"To the Promised Land" weighed down by lofty ambitions
The world premiere of "To the Promised Land" that opened Friday night at First Stage Children's Theater has some lofty ambitions.
The play looks at an imaginary confluence of a young black girl in 1969 Milwaukee and Golda Meir, the first female prime minister of Israel, who had moved to Milwaukee six decades earlier.
The time in Milwaukee was turbulent, with almost-constant battles over civil rights for black people. The Milwaukee police department, under controversial Chief Harold Breier, roamed the streets constantly trying to put down any demonstrations, especially those led by Father James Groppi and his band of young black men called the NAACP Commandos.
The first act of the play tells two separate stories.
One is of Ruth, the young black girl who is mourning the death at the hands of the police of her brother, Cliff. Her brother appears and urges Ruth to start asking more questions and be more curious about life. He is a Commando, complete with black shirt and beret.
The other story is of the the 14-year-old Golda who has already shown the iron-willed style that would carry her to the peak of political power. At 14 she organized a drive to get more schoolbooks for her and her classmates.
The second act puts Golda and Ruth together as the Jewish organizer and the black teenager continue to search for answers. Ruth draws inspiration from the life that Golda led. She also goes to the school named for Meir and meets with her during a visit by the prime minister.
This play was written by Jonathan Gillard Daly, one of this city's best actors who has long been affiliated with the Milwaukee Rep. It's clear that Daly did a lot of research before constructing this play, which is designed for children older than nine.
This is a serious play about a serious subject, the search for truth and for your place in the world around you. Ruth's family came north to Milwaukee from Alabama, but met with racism and had to split up when her father returned south, where he was killed by white policemen.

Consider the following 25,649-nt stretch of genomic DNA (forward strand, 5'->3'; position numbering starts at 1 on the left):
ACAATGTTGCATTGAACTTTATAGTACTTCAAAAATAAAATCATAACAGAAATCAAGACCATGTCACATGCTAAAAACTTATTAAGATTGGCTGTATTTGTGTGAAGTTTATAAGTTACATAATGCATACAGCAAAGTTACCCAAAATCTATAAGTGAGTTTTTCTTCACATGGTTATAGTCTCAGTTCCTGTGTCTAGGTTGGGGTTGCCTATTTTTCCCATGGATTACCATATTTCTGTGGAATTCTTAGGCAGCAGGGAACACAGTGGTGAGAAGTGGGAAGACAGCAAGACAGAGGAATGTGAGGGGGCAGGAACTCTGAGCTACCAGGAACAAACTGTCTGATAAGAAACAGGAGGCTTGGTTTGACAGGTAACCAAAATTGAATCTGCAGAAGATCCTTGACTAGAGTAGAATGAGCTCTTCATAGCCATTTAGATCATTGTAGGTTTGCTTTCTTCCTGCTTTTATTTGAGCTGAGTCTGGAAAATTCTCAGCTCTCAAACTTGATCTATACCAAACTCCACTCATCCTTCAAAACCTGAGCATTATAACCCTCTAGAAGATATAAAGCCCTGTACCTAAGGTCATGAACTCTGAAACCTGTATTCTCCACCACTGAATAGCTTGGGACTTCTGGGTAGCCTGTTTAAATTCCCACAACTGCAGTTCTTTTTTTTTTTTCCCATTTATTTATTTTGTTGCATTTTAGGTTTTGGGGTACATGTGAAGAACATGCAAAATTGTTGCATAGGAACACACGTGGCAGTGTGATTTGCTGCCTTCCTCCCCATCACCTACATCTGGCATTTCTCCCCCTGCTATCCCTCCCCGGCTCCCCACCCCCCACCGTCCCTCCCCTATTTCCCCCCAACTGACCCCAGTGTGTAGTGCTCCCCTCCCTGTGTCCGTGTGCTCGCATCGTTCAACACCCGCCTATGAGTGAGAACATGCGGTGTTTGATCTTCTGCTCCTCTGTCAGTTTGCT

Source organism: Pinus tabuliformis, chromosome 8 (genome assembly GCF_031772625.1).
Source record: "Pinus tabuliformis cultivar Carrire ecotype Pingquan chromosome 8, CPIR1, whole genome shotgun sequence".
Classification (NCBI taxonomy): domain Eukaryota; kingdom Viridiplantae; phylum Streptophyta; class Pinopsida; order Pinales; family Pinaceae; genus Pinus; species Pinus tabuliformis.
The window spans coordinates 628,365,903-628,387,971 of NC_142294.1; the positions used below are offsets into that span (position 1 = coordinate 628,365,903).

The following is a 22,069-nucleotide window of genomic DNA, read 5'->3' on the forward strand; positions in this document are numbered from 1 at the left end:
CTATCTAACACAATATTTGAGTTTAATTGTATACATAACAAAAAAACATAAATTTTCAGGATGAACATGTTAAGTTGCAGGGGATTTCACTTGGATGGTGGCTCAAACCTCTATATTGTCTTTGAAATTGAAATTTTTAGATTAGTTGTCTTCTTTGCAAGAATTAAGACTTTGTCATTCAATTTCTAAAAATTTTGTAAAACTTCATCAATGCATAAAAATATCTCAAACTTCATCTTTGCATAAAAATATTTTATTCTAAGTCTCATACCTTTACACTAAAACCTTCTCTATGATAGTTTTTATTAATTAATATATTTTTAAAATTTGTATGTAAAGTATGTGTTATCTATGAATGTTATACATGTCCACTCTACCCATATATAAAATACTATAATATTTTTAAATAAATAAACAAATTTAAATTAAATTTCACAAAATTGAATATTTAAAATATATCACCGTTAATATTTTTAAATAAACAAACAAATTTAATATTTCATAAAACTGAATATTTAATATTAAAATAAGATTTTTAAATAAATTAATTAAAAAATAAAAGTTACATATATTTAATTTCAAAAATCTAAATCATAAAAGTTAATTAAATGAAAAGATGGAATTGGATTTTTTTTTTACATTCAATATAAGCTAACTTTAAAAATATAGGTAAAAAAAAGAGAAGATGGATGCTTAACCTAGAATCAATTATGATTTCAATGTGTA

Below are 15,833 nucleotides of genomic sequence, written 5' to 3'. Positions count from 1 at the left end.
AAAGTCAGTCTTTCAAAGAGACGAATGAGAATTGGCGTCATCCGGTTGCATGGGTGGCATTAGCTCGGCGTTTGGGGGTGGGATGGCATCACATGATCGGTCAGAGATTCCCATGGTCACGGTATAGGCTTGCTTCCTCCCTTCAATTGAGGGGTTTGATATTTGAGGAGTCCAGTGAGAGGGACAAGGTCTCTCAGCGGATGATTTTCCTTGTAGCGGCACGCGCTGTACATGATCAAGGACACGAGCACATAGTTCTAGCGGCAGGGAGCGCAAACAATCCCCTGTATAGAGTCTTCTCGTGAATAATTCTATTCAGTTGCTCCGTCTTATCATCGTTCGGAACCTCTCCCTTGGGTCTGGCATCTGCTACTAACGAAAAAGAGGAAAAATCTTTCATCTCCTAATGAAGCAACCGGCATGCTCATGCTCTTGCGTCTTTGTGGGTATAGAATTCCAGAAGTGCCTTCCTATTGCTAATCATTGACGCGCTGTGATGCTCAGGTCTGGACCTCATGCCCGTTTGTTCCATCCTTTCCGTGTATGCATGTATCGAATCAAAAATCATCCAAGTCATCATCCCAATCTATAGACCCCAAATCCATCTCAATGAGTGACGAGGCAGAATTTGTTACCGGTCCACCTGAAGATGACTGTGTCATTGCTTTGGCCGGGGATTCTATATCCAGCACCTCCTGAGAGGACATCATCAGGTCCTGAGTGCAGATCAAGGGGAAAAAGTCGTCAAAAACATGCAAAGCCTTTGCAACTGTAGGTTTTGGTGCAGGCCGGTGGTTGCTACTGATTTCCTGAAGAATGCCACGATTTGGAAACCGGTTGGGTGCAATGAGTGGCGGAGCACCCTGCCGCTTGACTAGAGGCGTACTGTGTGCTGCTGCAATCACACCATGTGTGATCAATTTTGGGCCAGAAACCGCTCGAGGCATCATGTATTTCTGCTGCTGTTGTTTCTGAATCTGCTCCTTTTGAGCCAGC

Golda's family came from the Ukraine to Milwaukee, also in search of a better life. And the Golda story is both a guide and an inspiration to Ruth.
In a larger sense, this is more than the story of two women. There has always been a bond between Jews and blacks and their shared struggles have, at times, made for strange bedfellows. That is especially true in Milwaukee.
It is, however, best not to rely on this play as a history lesson. It is two individual stories overloaded with symbolism. It is not easy to translate the stories on stage to the lessons the play obviously hopes we learn.
Daly, who plays Golda's father, along with the other adult actors give the characters great life. Lonnae Hickman, who played Ruth opening night,and Katherine Pollnow, who played the young Golda, both gave solid performances.
The play closes with a speech by a young Ruth and then by Ruth as a grown woman. The speeches try to wrap things up and leave us with profound lessons.
But perhaps the most enduring lesson of all comes when Golda is hugged by her mother, who says to her, "Someday you will find what you are looking for. Then you will be home."
That's a lesson for all of us.
"To the Promised Land" runs through Feb. 10 at First Stage. Information is available at www.firststage.org.
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